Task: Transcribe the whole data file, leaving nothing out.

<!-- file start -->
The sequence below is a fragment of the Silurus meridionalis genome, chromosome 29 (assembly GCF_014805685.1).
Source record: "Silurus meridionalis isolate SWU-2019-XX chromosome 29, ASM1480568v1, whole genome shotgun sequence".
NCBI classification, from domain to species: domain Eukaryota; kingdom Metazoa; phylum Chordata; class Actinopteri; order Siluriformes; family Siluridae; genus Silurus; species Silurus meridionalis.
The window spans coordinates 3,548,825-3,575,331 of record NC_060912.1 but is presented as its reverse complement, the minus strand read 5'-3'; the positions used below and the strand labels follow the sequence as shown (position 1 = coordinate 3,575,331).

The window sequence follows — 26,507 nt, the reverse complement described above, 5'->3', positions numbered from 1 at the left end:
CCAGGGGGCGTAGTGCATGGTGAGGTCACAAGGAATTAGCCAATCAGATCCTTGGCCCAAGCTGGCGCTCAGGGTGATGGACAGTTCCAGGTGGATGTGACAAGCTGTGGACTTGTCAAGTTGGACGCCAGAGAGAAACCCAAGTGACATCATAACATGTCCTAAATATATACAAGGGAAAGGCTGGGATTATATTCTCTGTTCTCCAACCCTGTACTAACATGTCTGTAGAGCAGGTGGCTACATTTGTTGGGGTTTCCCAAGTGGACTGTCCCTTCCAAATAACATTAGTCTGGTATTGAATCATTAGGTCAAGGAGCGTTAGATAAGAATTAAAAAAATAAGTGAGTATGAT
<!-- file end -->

The sequence below is a fragment of the Silurus meridionalis genome, chromosome 29 (assembly GCF_014805685.1).
Source record: "Silurus meridionalis isolate SWU-2019-XX chromosome 29, ASM1480568v1, whole genome shotgun sequence".
NCBI classification, from domain to species: domain Eukaryota; kingdom Metazoa; phylum Chordata; class Actinopteri; order Siluriformes; family Siluridae; genus Silurus; species Silurus meridionalis.
The window spans coordinates 3,548,825-3,575,331 of record NC_060912.1 but is presented as its reverse complement, the minus strand read 5'-3'; the positions used below and the strand labels follow the sequence as shown (position 1 = coordinate 3,575,331).

The window sequence follows — 26,507 nt, the reverse complement described above, 5'->3', positions numbered from 1 at the left end:
CCAGGGGGCGTAGTGCATGGTGAGGTCACAAGGAATTAGCCAATCAGATCCTTGGCCCAAGCTGGCGCTCAGGGTGATGGACAGTTCCAGGTGGATGTGACAAGCTGTGGACTTGTCAAGTTGGACGCCAGAGAGAAACCCAAGTGACATCATAACATGTCCTAAATATATACAAGGGAAAGGCTGGGATTATATTCTCTGTTCTCCAACCCTGTACTAACATGTCTGTAGAGCAGGTGGCTACATTTGTTGGGGTTTCCCAAGTGGACTGTCCCTTCCAAATAACATTAGTCTGGTATTGAATCATTAGGTCAAGGAGCGTTAGATAAGAATTAAAAAAATAAGTGAGTATGAT